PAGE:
“I can see that,” she said, her gaze tracking over my features as if she were searching for a hint of the Ascended we all knew. “But what if you had become that?”
“What if?” Casteel challenged softly, releasing my hand.
His father took a long drink from the glass he held, and I had a feeling we were quickly veering down the same path Casteel and his father had taken about my Ascension. I truly didn’t want a repeat of that.
“We can’t change what was done to me or what Casteel did to save my life. It happened,” I said, clasping my fingers together tightly. “And, obviously, we are all lucky that I didn’t turn into a vampry. It seems rather pointless to continue discussing what could’ve happened when it simply did not. He understood the risk. He still took the chance, and I am still here. Not a vampry. It’s over.”
The anger receded in Casteel, but the coolness of his mother’s surprise grew. “It’s only over if what was done in those ruins remains between those who were present. If word of what happened were to ever make it out, some would possibly see you as no different than the Ascended, so it’s not simply over just because it seemingly turned out well.”
Her tone was level, but there was a condescending touch to it that scalded my throat and stung my eyes. Warm skin brushed against my arm. Kieran had stepped in closer to me, and the simple touch was another jolt, reminding me of how such a thing had been forbidden to me as the Maiden. And that made me think of all those years I had been forced to remain quiet. To allow anything to be said in front of me or about me or to me. To accept whatever was done to me.
And I’d been so worried about his parents accepting me, even before Casteel and I had stopped pretending and admitted that what we felt for one another was real. I still wanted their acceptance, but what was done to me had been done to both of us. We hadn’t chosen to be put into that situation. Those who called Atlantia their home had. Her people had. I pushed through the burn in my throat because I had to.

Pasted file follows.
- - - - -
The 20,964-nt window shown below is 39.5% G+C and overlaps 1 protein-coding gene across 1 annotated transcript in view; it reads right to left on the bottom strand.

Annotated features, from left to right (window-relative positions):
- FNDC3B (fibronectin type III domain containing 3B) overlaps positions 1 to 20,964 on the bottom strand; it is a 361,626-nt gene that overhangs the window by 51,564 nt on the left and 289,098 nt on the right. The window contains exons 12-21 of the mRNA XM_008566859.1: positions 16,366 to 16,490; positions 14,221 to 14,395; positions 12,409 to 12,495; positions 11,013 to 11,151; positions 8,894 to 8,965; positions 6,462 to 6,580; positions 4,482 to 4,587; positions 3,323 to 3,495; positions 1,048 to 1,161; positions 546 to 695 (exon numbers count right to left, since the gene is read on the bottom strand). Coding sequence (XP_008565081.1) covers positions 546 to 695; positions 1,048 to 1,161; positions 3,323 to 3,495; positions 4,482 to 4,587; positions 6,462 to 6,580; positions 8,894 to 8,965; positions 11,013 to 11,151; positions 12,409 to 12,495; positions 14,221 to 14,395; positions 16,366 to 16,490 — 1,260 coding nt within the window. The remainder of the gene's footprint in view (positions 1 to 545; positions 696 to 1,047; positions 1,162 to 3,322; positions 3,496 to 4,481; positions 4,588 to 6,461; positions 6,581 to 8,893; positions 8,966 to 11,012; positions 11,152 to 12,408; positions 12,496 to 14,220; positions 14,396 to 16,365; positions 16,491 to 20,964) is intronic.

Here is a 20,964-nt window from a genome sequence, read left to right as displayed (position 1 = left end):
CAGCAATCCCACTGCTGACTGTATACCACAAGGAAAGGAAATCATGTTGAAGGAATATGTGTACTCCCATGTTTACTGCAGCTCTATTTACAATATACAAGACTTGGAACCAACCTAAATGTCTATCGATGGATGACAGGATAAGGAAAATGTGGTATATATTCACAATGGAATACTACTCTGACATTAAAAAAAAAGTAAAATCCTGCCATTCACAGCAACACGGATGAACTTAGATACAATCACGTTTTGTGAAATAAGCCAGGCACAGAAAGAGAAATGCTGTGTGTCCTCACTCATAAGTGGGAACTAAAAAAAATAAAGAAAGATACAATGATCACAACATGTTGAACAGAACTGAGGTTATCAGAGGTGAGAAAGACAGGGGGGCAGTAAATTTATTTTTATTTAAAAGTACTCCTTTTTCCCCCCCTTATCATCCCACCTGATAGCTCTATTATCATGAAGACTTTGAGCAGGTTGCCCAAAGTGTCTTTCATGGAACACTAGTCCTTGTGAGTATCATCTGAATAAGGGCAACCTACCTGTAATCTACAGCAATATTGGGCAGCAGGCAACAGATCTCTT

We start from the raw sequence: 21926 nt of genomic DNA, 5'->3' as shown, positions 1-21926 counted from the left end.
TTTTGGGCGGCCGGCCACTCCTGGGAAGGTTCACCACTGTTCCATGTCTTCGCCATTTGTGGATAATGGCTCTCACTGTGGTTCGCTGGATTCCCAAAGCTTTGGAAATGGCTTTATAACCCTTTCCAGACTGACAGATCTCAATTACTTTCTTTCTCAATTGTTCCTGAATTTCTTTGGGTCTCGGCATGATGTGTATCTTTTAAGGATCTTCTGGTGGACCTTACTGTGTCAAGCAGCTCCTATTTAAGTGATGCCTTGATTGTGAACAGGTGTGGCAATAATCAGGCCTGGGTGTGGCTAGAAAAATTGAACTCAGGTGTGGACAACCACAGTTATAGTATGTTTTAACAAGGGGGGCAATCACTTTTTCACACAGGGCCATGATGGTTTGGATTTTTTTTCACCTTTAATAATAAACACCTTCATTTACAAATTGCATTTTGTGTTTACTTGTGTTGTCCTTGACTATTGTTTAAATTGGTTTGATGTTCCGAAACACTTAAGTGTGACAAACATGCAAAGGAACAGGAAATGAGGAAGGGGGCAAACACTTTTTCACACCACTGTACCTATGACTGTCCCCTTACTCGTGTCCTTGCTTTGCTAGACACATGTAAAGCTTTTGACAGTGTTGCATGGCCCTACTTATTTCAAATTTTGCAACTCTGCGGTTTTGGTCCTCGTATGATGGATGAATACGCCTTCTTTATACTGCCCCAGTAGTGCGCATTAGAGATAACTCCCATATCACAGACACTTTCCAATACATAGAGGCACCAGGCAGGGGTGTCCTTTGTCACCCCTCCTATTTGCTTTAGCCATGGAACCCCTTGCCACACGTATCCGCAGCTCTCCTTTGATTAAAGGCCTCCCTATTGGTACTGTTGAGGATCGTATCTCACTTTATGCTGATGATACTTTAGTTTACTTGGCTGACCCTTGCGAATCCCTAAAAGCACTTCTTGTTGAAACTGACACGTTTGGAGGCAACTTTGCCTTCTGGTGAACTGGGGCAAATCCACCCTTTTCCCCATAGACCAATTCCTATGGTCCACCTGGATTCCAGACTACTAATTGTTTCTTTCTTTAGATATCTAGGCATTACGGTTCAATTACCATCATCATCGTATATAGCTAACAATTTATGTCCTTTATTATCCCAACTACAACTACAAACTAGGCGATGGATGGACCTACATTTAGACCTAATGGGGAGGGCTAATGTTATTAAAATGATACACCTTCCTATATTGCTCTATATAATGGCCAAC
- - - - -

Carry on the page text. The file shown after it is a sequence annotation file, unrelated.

Because I wore no veil now.
Some instinct told me that what happened right now could very well shape the dynamics of my relationship with Casteel’s parents from here on out. The gods knew it was already on shaky ground, but they weren’t the Teermans, who had been my guardians when I lived in Masadonia. They were not Queen Ileana and King Jalara. And I didn’t escape one Crown only to be silenced and patronized by another.
I met and held her gaze as I shut down my senses, not allowing myself to read anyone in the room. At this moment, what I felt mattered. “It’s over because not only is lecturing Casteel irrelevant and serves no purpose other than to imply he’s guilty of something, when in reality, your people are the only ones who are guilty.” My chin lifted a notch. “But also because it’s a rather repetitive, tiresome conversation at this point.”
Queen Eloana’s nostrils flared as she inhaled a sharp breath. Her lips parted.
But I wasn’t done. “Furthermore, regarding what happened in the Wastelands spreading beyond those who were present, I’m not sure that is a concern. As I understand it, the wolven are loyal to me and won’t do anything that causes harm to come to me. Is that not correct, Kieran?”
“That is correct,” he answered.
“The Atlantians present are loyal to Casteel, and I do not believe he feels they will betray him,” I said, still holding the Queen’s gaze. “Am I right, Casteel?”
“You are,” he confirmed, his tone not nearly as dry as Kieran’s. Still, there was an undeniable smokiness to it.